The Su-24 has two Saturn/Lyulka AL-21F-3A after-burning turbojet engines with 109.8 kN (24,700 lbf) thrust each, fed with air from two rectangular side mounted intakes with splitter plates/boundary-layer diverters.
In early Su-24 ("Fencer A" according to NATO) aircraft these intakes had variable ramps, allowing a maximum speed of 2,320 kilometers per hour (1,440 mph), Mach 2.18, at altitude and a ceiling of 17,500 meters (57,400 ft). Because the Su-24 is used almost exclusively for low-level missions, the actuators for the variable intakes were deleted to reduce weight and maintenance. This has no effect on low-level performance, but absolute maximum speed and altitude are cut to Mach 1.35 and 11,000 meters (36,000 ft). The earliest Su-24 had a box-like rear fuselage, which was soon changed in production to a rear exhaust shroud more closely shaped around the engines in order to reduce drag. The revised aircraft also gained three side-by-side antenna fairings in the nose, a repositioned braking chute, and a new ram-air inlet at the base of the tail fin. The revised aircraft were dubbed "Fencer-B" by NATO, but did not merit a new Soviet designation.
The Su-24's fixed armament is a single fast-firing GSh-6-23 cannon with 500 rounds of ammunition, mounted in the fuselage underside. The gun is covered with an eyelid shutter when not in use. The armament includes various nuclear weapons. Two or four R-60 (NATO AA-8 'Aphid') infrared missiles are usually carried for self-defence by the Su-24M/24MK.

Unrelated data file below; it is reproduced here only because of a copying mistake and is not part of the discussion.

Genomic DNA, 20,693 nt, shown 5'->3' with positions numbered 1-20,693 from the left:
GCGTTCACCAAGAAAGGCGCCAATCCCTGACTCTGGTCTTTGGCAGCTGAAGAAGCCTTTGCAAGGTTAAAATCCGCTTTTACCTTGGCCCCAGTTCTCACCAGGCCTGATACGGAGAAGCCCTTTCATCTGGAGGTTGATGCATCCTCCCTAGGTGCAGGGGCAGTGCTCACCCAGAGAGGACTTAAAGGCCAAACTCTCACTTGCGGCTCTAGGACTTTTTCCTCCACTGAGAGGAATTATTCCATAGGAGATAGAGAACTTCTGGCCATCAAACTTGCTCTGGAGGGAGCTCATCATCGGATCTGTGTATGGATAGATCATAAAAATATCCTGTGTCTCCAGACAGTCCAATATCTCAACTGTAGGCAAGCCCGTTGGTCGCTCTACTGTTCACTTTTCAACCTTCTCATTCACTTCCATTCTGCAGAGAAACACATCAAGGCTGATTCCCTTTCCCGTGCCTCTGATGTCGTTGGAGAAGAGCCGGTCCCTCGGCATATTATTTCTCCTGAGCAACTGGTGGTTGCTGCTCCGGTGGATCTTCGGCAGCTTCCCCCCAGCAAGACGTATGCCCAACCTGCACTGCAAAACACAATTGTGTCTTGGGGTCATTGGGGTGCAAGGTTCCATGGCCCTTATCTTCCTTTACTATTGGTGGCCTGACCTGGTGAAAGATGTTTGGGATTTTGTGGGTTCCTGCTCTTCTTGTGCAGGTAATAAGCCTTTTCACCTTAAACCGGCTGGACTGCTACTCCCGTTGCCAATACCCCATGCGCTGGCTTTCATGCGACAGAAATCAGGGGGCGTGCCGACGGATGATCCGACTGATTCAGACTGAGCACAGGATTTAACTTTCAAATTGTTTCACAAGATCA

Initial Su-24s had basic electronic countermeasures (ECM) equipment, with many Su-24s limited to the old Sirena radar-warning receiver with no integral jamming system. Later-production Su-24s had more comprehensive radar warning, missile-launch warning, and active ECM equipment, with triangular antennas on the sides of the intakes and the tip of the vertical fin. This earned the NATO designation "Fencer-C", although again it did not have a separate Soviet designation. Some "Fencer-C" and later Su-24M ("Fencer-D" by NATO) have large wing fence/pylons on the wing glove portion with integral chaff/flare dispensers; others have such launchers scabbed onto either side of the tail fin.
Substantial numbers of ex-Soviet Su-24s remain in service with Azerbaijan, Kazakhstan, Russia, and Ukraine. In 2008, roughly 415 were in service with Russian forces, split 321 with the Russian Air Force and 94 with the Russian Navy.
Soviet War in Afghanistan
Lebanese civil war
Operation Desert Storm
Tajik and Afghan civil wars
Fencers were used by the Uzbek Air Force (UzAF) against Islamist and opposition forces operating from Afghanistan (which also had a civil war of its own going on), as part of a wider air campaign in support of the embattled government of Tajikistan during the 1992–97 civil war. An Su-24M was shot down on 3 May 1993 with an FIM-92 Stinger MANPADS fired by fundamentalists. Both Russian crew members were rescued.